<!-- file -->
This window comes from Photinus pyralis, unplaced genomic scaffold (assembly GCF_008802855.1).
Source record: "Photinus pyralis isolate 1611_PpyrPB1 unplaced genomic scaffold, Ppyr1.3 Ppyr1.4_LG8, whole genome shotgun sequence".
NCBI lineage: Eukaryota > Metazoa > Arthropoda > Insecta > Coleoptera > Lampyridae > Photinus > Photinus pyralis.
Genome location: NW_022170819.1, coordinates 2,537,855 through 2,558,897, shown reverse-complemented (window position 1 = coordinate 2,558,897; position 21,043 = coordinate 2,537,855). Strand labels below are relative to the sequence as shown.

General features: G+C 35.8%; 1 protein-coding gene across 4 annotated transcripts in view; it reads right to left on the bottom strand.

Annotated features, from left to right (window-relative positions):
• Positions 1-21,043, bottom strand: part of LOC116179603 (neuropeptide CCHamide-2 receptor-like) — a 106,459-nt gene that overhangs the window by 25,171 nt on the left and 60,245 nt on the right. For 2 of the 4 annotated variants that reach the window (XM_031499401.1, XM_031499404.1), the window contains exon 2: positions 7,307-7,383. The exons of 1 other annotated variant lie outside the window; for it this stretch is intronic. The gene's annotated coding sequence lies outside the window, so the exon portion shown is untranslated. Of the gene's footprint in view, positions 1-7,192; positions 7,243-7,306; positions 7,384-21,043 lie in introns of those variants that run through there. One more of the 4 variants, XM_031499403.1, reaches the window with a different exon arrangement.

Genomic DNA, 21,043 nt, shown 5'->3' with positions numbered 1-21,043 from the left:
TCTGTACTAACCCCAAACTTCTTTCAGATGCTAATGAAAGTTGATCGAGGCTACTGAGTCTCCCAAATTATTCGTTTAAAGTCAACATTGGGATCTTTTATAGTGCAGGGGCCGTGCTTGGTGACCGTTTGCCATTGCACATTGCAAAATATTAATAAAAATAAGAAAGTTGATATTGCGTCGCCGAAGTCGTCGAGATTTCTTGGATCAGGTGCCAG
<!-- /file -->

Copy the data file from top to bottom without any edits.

This window comes from Photinus pyralis, unplaced genomic scaffold (assembly GCF_008802855.1).
Source record: "Photinus pyralis isolate 1611_PpyrPB1 unplaced genomic scaffold, Ppyr1.3 Ppyr1.4_LG8, whole genome shotgun sequence".
NCBI lineage: Eukaryota > Metazoa > Arthropoda > Insecta > Coleoptera > Lampyridae > Photinus > Photinus pyralis.
Genome location: NW_022170819.1, coordinates 2,537,855 through 2,558,897, shown reverse-complemented (window position 1 = coordinate 2,558,897; position 21,043 = coordinate 2,537,855). Strand labels below are relative to the sequence as shown.

General features: G+C 35.8%; 1 protein-coding gene across 4 annotated transcripts in view; it reads right to left on the bottom strand.

Annotated features, from left to right (window-relative positions):
• Positions 1-21,043, bottom strand: part of LOC116179603 (neuropeptide CCHamide-2 receptor-like) — a 106,459-nt gene that overhangs the window by 25,171 nt on the left and 60,245 nt on the right. For 2 of the 4 annotated variants that reach the window (XM_031499401.1, XM_031499404.1), the window contains exon 2: positions 7,307-7,383. The exons of 1 other annotated variant lie outside the window; for it this stretch is intronic. The gene's annotated coding sequence lies outside the window, so the exon portion shown is untranslated. Of the gene's footprint in view, positions 1-7,192; positions 7,243-7,306; positions 7,384-21,043 lie in introns of those variants that run through there. One more of the 4 variants, XM_031499403.1, reaches the window with a different exon arrangement.

Genomic DNA, 21,043 nt, shown 5'->3' with positions numbered 1-21,043 from the left:
TCTGTACTAACCCCAAACTTCTTTCAGATGCTAATGAAAGTTGATCGAGGCTACTGAGTCTCCCAAATTATTCGTTTAAAGTCAACATTGGGATCTTTTATAGTGCAGGGGCCGTGCTTGGTGACCGTTTGCCATTGCACATTGCAAAATATTAATAAAAATAAGAAAGTTGATATTGCGTCGCCGAAGTCGTCGAGATTTCTTGGATCAGGTGCCAG